International CEOs in New Zealand have come under fire recently – with Herald Business Columnist Fran O'Sullivan calling out Fonterra, Fletchers Building and ANZ for being ‘star-struck by world-class CEOs’ who failed to perform. And suggesting that the solution is grooming New Zealanders within the business to step up.
I see three additional answers to this dilemma. Which don’t involve cutting New Zealand off from international expertise.
1. Broaden diversity frameworks to include internationals.
New Zealand has the 4th most internationalized population in the OECD, with expats and migrants comprising 24%.
Their offshore experiences and viewpoints are so valuable to the many Kiwi businesses aspiring to operate in global markets.
How can we ensure this amazing in-house resource gets utilized? Where’s the work on the barriers to advancement of migrants into senior management roles? Has the mainstream business community examined how its behaviours and structures impact local international talent?
New Zealand is well ahead of the US in the OECD internationalization ranking mentioned above. Yet 10 of the top Silicon Valley CEOs are ‘world class’ and of Indian origin.
Put simply – what are we missing out on?
2. Leverage our own globally mobile population.
So many New Zealanders work in major overseas companies. But we hear far less about returning Kiwis than expat CEOs being lured into top jobs here.
Air New Zealand is one business that overtly followed the repat strategy by bringing Christopher Luxton back from Unilever Canada, and eventually into the top job.
Why does this not happen more often?
Repat researcher and author, Tricia Alach, may have the answer: The process of finding a first job back in New Zealand can be a disheartening experience. They come back excited to share their skills and experience with New Zealand employers, only to find that they don’t experience the kind of warm reception they envisaged getting when they made the decision to come back home.
Boards, recruiters and executive teams could examine and learn from the attraction strategies of companies like Air New Zealand. And more importantly the business’ culture and attitudes which enabled a returning Kiwi to contribute both his international experience AND local knowledge.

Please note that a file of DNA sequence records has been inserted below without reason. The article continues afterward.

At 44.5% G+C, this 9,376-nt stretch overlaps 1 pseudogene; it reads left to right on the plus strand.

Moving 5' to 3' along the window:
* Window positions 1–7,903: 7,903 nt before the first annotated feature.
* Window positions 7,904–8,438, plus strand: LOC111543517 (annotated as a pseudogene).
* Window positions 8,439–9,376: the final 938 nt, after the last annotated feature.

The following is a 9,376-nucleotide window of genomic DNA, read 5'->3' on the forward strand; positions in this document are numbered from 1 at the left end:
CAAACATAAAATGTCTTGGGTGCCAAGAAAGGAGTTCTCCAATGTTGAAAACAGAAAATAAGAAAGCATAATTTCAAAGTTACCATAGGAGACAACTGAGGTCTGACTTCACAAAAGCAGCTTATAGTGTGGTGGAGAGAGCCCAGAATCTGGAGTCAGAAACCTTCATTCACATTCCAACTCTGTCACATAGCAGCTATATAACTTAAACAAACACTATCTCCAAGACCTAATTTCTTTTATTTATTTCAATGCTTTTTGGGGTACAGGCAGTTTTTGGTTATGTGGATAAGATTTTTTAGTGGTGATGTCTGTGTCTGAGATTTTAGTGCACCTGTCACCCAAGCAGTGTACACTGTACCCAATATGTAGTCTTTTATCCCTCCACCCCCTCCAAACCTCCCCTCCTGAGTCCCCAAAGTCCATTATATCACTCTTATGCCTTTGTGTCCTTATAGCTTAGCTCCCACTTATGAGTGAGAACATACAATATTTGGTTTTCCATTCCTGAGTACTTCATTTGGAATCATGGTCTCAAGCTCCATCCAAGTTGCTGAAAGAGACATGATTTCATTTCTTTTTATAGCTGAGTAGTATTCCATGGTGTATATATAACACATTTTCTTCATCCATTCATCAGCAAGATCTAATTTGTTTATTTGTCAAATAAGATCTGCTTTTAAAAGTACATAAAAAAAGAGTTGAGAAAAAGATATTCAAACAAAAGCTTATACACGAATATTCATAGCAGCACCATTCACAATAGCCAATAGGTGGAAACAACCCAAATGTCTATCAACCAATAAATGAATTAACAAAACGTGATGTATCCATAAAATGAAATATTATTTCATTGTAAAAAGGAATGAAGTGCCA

3. Elevate cultural intelligence.
Theo Speirings, Mark Adamson and David Hisco undoubtedly had world class skills in their respective industries. Did they successfully transfer this experience into a New Zealand context?
The results suggest not.
But a backlash against expat executives would be counterproductive. Instead adjustment and education is required for both leaders coming from offshore, and the local businesses they enter, to prevent this happening again.
Cross-cultural specialist Shireen Chua talks about getting to a mindset where all parties are continually reading and adjusting to each other, bringing in their respective skills and experience to produce outcomes no group would have developed alone.
Imagine how NZ businesses could innovate if expat leaders and their Kiwi teams worked together like this?
Do you want to learn how to elevate the performance of international talent in your business? Get ahead of the competition and join local and overseas experts at the New Zealand International Talent Forum on 19 September. More information and bookings here. Places are limited.
Bridget Romanes is Principal at Mobile Relocation Ltd. Working in partnership with HR and executive teams, Mobile helps bring expat talent to fill key roles in companies and organisations throughout New Zealand.